“Of course there is an element to what is happening across the city and what’s happening with the theatre,” he said. “We do not want to cut this out.”

Rob Ford says schools should have advertising in gyms and walls

A comment by Toronto Mayor Rob Ford suggesting advertising be allowed inside school buildings is causing some controversy. Speaking on a local radio station last week, Ford suggested companies could pay to advertise on gym floors and walls inside schools. (Totally besides the point that Ford has no authority over the Toronto School Board because that is provincial jurisdiction.)

In the Thursday interview on the Fan 590, Ford said it's ridiculous that school gymnasiums sit empty when they could be generating revenue.

Parent Leslie Middaugh said schools aren’t the right place for advertising. (But maybe we should post advertising inside City Hall? They have lots of walls that are good for advertising.)

“Even if you carefully choose who you allow to advertise in schools you are endorsing that company, you are endorsing that product,” she says.

Middaugh said she could never support advertising in school hallways or gyms.

A 'slippery slope,' trustee says

Trustee Chris Glover agreed, and said Toronto public schools are no place for ads. “Advertising is not a donation, it’s a business deal,” said Glover. “And what the corporations want is access to our students in exchange for money. The danger is that it’s a real slippery slope. Once you become dependent on private advertising revenue then you have no way of backing out.”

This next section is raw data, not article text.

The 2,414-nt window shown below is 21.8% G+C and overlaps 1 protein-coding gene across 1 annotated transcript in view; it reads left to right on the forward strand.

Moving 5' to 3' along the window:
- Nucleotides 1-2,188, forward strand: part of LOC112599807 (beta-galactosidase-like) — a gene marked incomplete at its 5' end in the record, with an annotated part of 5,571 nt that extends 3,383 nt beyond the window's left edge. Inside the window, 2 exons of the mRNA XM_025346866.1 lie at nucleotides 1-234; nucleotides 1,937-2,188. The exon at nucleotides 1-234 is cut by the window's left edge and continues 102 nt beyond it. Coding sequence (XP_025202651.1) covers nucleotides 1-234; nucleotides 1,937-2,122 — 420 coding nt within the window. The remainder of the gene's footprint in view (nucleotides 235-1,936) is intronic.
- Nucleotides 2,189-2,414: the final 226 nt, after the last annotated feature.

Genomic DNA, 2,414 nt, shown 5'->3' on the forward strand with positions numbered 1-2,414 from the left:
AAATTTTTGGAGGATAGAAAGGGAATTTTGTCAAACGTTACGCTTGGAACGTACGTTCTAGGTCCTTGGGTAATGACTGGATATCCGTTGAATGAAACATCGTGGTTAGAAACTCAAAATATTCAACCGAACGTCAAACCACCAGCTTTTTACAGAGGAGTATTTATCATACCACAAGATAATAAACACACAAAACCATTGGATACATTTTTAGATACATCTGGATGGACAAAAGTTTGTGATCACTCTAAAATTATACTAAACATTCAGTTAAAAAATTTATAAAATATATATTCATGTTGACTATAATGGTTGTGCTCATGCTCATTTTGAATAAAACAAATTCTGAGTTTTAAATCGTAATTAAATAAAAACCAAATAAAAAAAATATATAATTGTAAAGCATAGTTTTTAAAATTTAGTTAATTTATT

School Board trustee Howard Kaplan said Toronto school gyms are used regularly by community groups outside of school hours for minimal fees.

Rob Ford doesn't just hate cyclists, he hates everybody who gets in his way

Rob Ford doesn't just hate cyclists, he hates everybody who gets in his way.

This includes:

#1. School children crossing the street at street lights.

#2. Garbage trucks, fire trucks and ambulances. (He wants to cut garbage collection, firefighters and EMS staff.)

#3. Getting pulled over by traffic cops. (He wants to cut 750 police officers.)

#4. Mothers who point out he is talking on his cellphone while driving.

#5. And of course cyclists. He hates cyclists most of all, hence his constant ranting about cyclists. (I am guessing the feeling is mutual Mr Ford.)

And basically anyone who slows him down on his daily commute in his car. He hasn't clued in yet that Toronto's congestion problems are only getting worse and that cycling downtown is the answer to Toronto's congestion problems downtown. (Seriously, you have to be some kind of moron to drive a car downtown in the traffic...)

Commie Pinko Witchhunt at City Hall

Go get your pitchfork, its time to round up some Commie Pinkos and burn 'em at the stake!

People who want to join Councillor Giorgio Mammoliti’s new Facebook group may want to avoid wearing a Che Guevara shirt in your profile picture. Also don't mention any communist or hippie things, like Das Kapital as one of your Favourite Books.

Giorgio Mammoliti (a big time Ford supporter) has gone down the road of Joseph McCarthy and is endorsing a witchhunt of 'Commie Pinkos' at City Hall.

He isn't alone either. Don Cherry went after “pinkos” at Rob Ford’s mayoral inauguration. Now Councillor Giorgio Mammoliti, the conservative and controversial right hand man of Rob Ford, is going after people he sees as reds. His new Facebook group “Save the City..Support the Ford Administration” has a rule. No one who looks like a communist is allowed in.

“I’m really sick and tired of hearing from the communists in this city,” Mammoliti said in an interview. “I don’t want anything to do with them. I don’t want to listen to them. I don’t want to listen to their griping and their whining. I want to listen to people who are clearly working for a living, and wanting their tax dollars to be used in a particular way. I’m clearly trying to wean out the typical communist thinker who will be doing nothing but whining.”

In other words he only wants sheep to join.